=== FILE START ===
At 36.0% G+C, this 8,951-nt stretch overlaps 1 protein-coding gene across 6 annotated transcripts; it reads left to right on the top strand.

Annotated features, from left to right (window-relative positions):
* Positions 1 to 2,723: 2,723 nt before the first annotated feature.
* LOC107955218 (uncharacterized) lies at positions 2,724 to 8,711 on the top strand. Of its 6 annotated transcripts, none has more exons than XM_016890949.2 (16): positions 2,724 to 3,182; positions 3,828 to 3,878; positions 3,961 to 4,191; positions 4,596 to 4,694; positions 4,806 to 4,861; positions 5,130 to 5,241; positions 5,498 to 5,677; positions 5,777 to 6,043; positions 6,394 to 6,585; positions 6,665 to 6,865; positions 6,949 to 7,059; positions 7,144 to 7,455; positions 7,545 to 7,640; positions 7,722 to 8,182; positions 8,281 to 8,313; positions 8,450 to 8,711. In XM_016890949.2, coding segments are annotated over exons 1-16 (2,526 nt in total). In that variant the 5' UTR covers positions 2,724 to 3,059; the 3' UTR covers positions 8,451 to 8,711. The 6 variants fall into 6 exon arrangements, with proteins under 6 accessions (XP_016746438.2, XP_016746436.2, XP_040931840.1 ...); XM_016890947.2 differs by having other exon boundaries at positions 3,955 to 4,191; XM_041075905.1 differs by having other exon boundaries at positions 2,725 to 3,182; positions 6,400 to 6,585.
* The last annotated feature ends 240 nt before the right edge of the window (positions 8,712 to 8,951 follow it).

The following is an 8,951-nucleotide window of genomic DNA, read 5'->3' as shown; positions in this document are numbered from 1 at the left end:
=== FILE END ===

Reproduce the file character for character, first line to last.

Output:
At 36.0% G+C, this 8,951-nt stretch overlaps 1 protein-coding gene across 6 annotated transcripts; it reads left to right on the top strand.

Annotated features, from left to right (window-relative positions):
* Positions 1 to 2,723: 2,723 nt before the first annotated feature.
* LOC107955218 (uncharacterized) lies at positions 2,724 to 8,711 on the top strand. Of its 6 annotated transcripts, none has more exons than XM_016890949.2 (16): positions 2,724 to 3,182; positions 3,828 to 3,878; positions 3,961 to 4,191; positions 4,596 to 4,694; positions 4,806 to 4,861; positions 5,130 to 5,241; positions 5,498 to 5,677; positions 5,777 to 6,043; positions 6,394 to 6,585; positions 6,665 to 6,865; positions 6,949 to 7,059; positions 7,144 to 7,455; positions 7,545 to 7,640; positions 7,722 to 8,182; positions 8,281 to 8,313; positions 8,450 to 8,711. In XM_016890949.2, coding segments are annotated over exons 1-16 (2,526 nt in total). In that variant the 5' UTR covers positions 2,724 to 3,059; the 3' UTR covers positions 8,451 to 8,711. The 6 variants fall into 6 exon arrangements, with proteins under 6 accessions (XP_016746438.2, XP_016746436.2, XP_040931840.1 ...); XM_016890947.2 differs by having other exon boundaries at positions 3,955 to 4,191; XM_041075905.1 differs by having other exon boundaries at positions 2,725 to 3,182; positions 6,400 to 6,585.
* The last annotated feature ends 240 nt before the right edge of the window (positions 8,712 to 8,951 follow it).

The following is an 8,951-nucleotide window of genomic DNA, read 5'->3' as shown; positions in this document are numbered from 1 at the left end: